“Kids, you tried your best, and you failed miserably. The lesson is: Never try.” So advises Homer Simpson, the fictional personification of abject failure and, ironically, a success story of global proportions. Why has a fictional character that epitomises mediocrity and broken dreams captured the attention of hundreds of millions of viewers for a stupendous 32 seasons spanning more than 30 years?

I suspect it’s at least in part because we can relate to Homer as the embodiment of our deepest fear: Not living up to our potential and languishing in ordinariness and unfulfillment. Homer is the voice of ennui and doubt that dwells within each of us, no matter how outwardly successful we may appear.

Now, in the wake of a crisis that slowly recedes, many of us are examining our lives, intent on realigning our dreams with our daily actions, but often discovering that somewhere along the way we may have compromised a little too much on our values and true purpose in the pursuit of job security, recognition, and fortune.

Globally, burnout rates are through the roof just as the global workforce is often not only expected to report back to the office, but to somehow make up for lost time. As a result, record numbers of people the world over are quitting their jobs in search of more fulfilling, balanced and meaningful occupations, a movement dubbed ‘The Great Resignation’.

A great many of those people aspire to start their own business, often a long-held ambition held back by a busy career, financial pressure, and caretaking obligations. While there are plenty of sensible arguments to be made against starting a business, one of the most insidious yet common reasons people never start in the first place is the fear of failure.

On the other side of fear

Fear of failure kills more dreams and ambitions than mistakes ever will. Society often stigmatises failure, treating it as a fate to be avoided at any cost, pushing people to hedge their professional choices and take the safe road, as if such a thing exists. As we’ve all recently found out, even the most cautiously constructed reality can come crashing down in an instant.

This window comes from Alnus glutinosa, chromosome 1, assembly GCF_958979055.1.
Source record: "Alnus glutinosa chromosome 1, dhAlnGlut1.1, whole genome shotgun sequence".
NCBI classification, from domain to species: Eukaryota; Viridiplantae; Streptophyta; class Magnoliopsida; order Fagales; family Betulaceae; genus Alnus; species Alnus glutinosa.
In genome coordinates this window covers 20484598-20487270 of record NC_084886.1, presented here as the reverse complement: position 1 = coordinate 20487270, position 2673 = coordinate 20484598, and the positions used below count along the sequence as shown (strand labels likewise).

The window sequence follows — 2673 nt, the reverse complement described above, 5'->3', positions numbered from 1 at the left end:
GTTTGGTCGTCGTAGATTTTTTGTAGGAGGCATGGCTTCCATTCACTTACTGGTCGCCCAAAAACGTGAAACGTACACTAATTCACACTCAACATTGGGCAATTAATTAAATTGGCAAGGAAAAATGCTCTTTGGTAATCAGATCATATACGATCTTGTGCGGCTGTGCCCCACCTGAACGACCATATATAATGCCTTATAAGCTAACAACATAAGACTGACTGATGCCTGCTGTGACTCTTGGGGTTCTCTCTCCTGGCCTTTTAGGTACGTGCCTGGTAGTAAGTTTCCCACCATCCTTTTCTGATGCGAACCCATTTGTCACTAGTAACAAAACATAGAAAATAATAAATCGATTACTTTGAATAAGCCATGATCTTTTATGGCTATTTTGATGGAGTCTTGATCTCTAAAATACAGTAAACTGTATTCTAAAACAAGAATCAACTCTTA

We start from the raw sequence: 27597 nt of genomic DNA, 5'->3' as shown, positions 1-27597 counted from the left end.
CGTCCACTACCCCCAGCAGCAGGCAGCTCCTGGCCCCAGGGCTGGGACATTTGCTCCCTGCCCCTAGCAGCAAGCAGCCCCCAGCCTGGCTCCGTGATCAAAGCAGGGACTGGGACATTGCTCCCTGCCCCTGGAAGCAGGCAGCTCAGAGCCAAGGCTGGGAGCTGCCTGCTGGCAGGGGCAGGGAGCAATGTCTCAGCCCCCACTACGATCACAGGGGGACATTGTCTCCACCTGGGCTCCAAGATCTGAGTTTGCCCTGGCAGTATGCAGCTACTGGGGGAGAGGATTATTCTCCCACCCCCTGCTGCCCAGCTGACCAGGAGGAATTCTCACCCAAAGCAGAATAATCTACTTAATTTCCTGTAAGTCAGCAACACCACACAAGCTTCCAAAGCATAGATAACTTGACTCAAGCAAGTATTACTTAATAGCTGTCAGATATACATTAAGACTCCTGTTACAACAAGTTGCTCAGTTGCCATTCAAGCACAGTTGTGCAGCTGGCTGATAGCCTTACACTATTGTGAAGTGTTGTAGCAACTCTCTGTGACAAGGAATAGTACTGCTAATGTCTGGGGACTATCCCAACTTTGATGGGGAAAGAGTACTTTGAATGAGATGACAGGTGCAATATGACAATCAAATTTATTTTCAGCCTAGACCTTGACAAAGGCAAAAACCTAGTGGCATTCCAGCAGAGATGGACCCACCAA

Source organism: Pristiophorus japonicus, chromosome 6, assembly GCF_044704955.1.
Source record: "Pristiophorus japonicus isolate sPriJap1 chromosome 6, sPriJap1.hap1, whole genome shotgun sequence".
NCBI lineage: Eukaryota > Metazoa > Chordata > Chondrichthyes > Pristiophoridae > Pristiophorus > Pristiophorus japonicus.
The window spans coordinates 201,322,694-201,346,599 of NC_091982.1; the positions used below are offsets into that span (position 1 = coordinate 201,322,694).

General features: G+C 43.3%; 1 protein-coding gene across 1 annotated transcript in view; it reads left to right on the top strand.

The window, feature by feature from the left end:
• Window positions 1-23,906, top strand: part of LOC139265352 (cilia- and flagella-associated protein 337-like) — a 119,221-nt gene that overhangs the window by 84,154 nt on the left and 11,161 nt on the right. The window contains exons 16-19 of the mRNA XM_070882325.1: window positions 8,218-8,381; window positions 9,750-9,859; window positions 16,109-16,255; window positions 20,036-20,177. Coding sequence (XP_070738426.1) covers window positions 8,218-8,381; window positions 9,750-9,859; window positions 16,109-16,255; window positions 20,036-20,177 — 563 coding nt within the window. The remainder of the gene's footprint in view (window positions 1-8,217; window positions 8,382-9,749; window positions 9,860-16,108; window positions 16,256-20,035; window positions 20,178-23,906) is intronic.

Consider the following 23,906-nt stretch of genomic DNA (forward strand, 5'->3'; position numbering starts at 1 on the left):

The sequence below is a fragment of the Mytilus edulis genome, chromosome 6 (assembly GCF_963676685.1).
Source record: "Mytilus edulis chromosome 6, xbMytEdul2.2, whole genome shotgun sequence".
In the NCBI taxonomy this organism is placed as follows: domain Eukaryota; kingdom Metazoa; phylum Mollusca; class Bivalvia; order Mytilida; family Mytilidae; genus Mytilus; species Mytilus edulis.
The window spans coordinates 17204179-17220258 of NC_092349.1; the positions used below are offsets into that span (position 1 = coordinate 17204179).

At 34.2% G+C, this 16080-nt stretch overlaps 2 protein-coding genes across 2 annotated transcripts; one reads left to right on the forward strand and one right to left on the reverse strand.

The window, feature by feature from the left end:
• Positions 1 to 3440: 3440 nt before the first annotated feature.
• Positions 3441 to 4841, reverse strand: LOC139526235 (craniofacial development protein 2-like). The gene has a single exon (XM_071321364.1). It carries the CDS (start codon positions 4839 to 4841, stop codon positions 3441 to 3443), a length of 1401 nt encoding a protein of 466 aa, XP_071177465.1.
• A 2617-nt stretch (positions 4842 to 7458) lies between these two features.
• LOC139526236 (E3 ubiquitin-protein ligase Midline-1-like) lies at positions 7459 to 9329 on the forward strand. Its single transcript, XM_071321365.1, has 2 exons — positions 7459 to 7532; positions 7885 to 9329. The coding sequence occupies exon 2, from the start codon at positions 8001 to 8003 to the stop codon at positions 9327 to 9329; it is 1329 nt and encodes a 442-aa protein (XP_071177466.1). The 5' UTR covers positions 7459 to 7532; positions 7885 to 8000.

So I’m joining a growing legion of voices around the world advocating for a new relationship with failure, one that acknowledges failure as a vital ingredient to success, a stepping stone on the arc of life and business. The only real failure is in giving up, and even that can be recovered from simply by trying again. In the words of Rocky Balboa: “It’s about how hard you can get hit and keep moving forward; how much you can take and keep moving forward. That’s how winning is done!”

Silicon Valley, Shenzhen, London, and yes, Dubai, are hotbeds of ‘failure’, because a growing number of entrepreneurs and founders are attracted to these innovation hubs to launch new businesses in the first place. Many of these start-ups will flounder, and that’s fine! We no longer live in an era where one attempt gone awry means destitution and ruin.

Silicon Valley has seen more companies crash and burn than most other innovation centres combined and yet it remains home to the most highly valued companies in the world.